Critics’ Picks

Charles Avery, Untitled, 2006, aluminum, acrylic paint, wood, mirror, silver candelabras, and candles, 68 1/2 x 78 3/4 x 39 3/8".

Charles Avery, Untitled, 2006, aluminum, acrylic paint, wood, mirror, silver candelabras, and candles, 68 1/2 x 78 3/4 x 39 3/8".

London

Charles Avery and Keith Wilson

Alexandre Pollazzon ltd
11 Howland Street
November 2–December 16, 2006

This two-person exhibition primarily features the drawings of the young Scot Charles Avery. Exquisitely detailed, yet with a sense of the incomplete sketch about them, Two Hunters (all works 2006) and Eternal Forest No. 7 especially call out his proficiency and near-obsessive fascination with the line. Two sculptures also on view (Untitled and The August Snakes Stand Erect as That Is How Their Beards Best Be Admired) utilize effects seen in the artist’s earlier work. Untitled uses a two-sided mirror standing vertically on the middle of a table to reflect the image of the silver candelabra on each side onto the other. It’s quite mesmerizing, as are the model cobras used in The August Snakes . . . , which are reminiscent of an earlier untitled work that uses the same mirror effect.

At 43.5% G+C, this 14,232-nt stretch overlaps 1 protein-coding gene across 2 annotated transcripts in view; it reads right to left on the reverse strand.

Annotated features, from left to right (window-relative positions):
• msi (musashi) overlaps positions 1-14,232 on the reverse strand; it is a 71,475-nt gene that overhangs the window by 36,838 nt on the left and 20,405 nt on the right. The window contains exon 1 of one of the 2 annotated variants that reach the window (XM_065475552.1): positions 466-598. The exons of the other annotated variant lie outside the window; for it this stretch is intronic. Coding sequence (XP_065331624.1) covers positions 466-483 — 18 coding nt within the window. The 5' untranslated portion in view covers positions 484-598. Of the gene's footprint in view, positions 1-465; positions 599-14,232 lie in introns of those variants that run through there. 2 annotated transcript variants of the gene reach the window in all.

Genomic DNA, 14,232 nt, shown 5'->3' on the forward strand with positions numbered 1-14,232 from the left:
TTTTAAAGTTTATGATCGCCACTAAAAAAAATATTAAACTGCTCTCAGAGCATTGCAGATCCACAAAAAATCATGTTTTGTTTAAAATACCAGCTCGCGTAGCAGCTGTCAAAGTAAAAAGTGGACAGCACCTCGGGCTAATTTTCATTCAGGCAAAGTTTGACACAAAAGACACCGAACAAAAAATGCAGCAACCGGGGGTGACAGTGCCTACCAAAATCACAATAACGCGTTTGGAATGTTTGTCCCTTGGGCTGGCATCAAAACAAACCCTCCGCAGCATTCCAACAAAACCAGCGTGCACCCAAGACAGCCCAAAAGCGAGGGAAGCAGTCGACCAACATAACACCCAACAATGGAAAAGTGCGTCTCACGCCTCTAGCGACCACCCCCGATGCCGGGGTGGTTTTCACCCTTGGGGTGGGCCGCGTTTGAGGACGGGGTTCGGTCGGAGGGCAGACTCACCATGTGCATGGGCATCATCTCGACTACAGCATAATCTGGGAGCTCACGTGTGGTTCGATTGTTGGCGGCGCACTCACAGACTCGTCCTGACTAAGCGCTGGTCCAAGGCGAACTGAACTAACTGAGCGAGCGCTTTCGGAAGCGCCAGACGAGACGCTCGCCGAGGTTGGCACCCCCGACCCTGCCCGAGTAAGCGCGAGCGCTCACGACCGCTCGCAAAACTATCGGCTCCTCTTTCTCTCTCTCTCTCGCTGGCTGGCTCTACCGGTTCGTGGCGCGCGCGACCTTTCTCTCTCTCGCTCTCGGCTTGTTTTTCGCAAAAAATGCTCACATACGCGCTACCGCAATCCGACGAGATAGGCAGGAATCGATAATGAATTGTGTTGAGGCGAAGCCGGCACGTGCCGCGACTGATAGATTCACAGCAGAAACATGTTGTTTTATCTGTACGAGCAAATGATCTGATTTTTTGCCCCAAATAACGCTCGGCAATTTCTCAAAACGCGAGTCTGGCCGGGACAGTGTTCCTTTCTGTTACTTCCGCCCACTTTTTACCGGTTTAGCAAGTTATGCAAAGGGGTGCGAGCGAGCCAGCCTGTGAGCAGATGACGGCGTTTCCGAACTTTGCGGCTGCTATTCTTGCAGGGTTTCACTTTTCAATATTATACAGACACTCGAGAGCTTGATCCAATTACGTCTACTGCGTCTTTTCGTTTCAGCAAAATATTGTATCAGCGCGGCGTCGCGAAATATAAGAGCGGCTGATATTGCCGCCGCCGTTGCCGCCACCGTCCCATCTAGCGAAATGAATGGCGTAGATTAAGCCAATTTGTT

In 2003, Keith Wilson studded the regal grounds of Compton Verney with disused livestock cages and gates, and the standout piece here—Ring, 2006—carries on from that project. Dominating the gallery, this former portable livestock pen has been decommissioned and, suspended from the ceiling by thin wires, put into service as installation. It is a beautifully wrought, if straightforward, piece of ironmongering that, like much of Wilson’s previous work, not only questions dislocation and borders but addresses Britain’s great agricultural past by celebrating the matériel of its industry.